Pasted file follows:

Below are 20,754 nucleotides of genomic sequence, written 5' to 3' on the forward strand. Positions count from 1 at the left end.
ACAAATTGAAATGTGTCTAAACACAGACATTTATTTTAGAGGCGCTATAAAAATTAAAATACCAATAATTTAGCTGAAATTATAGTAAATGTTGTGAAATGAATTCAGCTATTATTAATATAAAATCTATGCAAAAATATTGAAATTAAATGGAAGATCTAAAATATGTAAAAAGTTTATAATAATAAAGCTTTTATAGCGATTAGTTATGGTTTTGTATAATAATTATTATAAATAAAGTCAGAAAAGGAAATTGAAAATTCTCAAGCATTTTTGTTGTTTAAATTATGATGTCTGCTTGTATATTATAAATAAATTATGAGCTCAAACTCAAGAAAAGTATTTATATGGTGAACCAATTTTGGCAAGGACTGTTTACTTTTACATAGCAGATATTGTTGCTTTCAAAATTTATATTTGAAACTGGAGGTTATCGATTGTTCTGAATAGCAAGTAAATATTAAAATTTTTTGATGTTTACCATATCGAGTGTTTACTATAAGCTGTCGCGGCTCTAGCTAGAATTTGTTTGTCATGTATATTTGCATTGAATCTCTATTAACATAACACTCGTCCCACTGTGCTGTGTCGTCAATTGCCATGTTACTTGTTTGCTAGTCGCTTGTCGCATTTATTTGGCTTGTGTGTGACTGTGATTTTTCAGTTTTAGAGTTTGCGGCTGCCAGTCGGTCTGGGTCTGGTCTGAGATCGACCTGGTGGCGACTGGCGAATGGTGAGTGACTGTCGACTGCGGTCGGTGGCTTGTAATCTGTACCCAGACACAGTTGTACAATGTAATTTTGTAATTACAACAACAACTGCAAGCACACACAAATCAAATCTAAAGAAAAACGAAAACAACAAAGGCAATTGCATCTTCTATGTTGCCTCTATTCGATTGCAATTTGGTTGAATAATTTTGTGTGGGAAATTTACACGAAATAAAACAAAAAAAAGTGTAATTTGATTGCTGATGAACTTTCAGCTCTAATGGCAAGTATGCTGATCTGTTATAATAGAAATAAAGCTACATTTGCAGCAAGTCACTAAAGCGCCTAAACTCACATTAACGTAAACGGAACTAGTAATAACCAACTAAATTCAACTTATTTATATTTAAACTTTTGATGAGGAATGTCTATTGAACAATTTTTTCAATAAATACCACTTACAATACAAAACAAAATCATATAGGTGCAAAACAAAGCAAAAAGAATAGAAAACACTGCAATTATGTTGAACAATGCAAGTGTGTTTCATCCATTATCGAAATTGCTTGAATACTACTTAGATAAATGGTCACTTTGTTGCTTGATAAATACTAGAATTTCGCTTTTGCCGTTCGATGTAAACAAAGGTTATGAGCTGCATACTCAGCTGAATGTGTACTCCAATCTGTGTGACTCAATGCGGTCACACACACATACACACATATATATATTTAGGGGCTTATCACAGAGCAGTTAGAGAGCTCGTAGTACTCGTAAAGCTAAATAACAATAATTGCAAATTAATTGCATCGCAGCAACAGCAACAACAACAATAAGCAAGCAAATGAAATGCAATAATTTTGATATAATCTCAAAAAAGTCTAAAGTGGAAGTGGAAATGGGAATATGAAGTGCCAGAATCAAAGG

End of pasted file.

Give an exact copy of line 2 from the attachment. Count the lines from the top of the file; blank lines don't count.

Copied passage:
ACAAATTGAAATGTGTCTAAACACAGACATTTATTTTAGAGGCGCTATAAAAATTAAAATACCAATAATTTAGCTGAAATTATAGTAAATGTTGTGAAATGAATTCAGCTATTATTAATATAAAATCTATGCAAAAATATTGAAATTAAATGGAAGATCTAAAATATGTAAAAAGTTTATAATAATAAAGCTTTTATAGCGATTAGTTATGGTTTTGTATAATAATTATTATAAATAAAGTCAGAAAAGGAAATTGAAAATTCTCAAGCATTTTTGTTGTTTAAATTATGATGTCTGCTTGTATATTATAAATAAATTATGAGCTCAAACTCAAGAAAAGTATTTATATGGTGAACCAATTTTGGCAAGGACTGTTTACTTTTACATAGCAGATATTGTTGCTTTCAAAATTTATATTTGAAACTGGAGGTTATCGATTGTTCTGAATAGCAAGTAAATATTAAAATTTTTTGATGTTTACCATATCGAGTGTTTACTATAAGCTGTCGCGGCTCTAGCTAGAATTTGTTTGTCATGTATATTTGCATTGAATCTCTATTAACATAACACTCGTCCCACTGTGCTGTGTCGTCAATTGCCATGTTACTTGTTTGCTAGTCGCTTGTCGCATTTATTTGGCTTGTGTGTGACTGTGATTTTTCAGTTTTAGAGTTTGCGGCTGCCAGTCGGTCTGGGTCTGGTCTGAGATCGACCTGGTGGCGACTGGCGAATGGTGAGTGACTGTCGACTGCGGTCGGTGGCTTGTAATCTGTACCCAGACACAGTTGTACAATGTAATTTTGTAATTACAACAACAACTGCAAGCACACACAAATCAAATCTAAAGAAAAACGAAAACAACAAAGGCAATTGCATCTTCTATGTTGCCTCTATTCGATTGCAATTTGGTTGAATAATTTTGTGTGGGAAATTTACACGAAATAAAACAAAAAAAAGTGTAATTTGATTGCTGATGAACTTTCAGCTCTAATGGCAAGTATGCTGATCTGTTATAATAGAAATAAAGCTACATTTGCAGCAAGTCACTAAAGCGCCTAAACTCACATTAACGTAAACGGAACTAGTAATAACCAACTAAATTCAACTTATTTATATTTAAACTTTTGATGAGGAATGTCTATTGAACAATTTTTTCAATAAATACCACTTACAATACAAAACAAAATCATATAGGTGCAAAACAAAGCAAAAAGAATAGAAAACACTGCAATTATGTTGAACAATGCAAGTGTGTTTCATCCATTATCGAAATTGCTTGAATACTACTTAGATAAATGGTCACTTTGTTGCTTGATAAATACTAGAATTTCGCTTTTGCCGTTCGATGTAAACAAAGGTTATGAGCTGCATACTCAGCTGAATGTGTACTCCAATCTGTGTGACTCAATGCGGTCACACACACATACACACATATATATATTTAGGGGCTTATCACAGAGCAGTTAGAGAGCTCGTAGTACTCGTAAAGCTAAATAACAATAATTGCAAATTAATTGCATCGCAGCAACAGCAACAACAACAATAAGCAAGCAAATGAAATGCAATAATTTTGATATAATCTCAAAAAAGTCTAAAGTGGAAGTGGAAATGGGAATATGAAGTGCCAGAATCAAAGG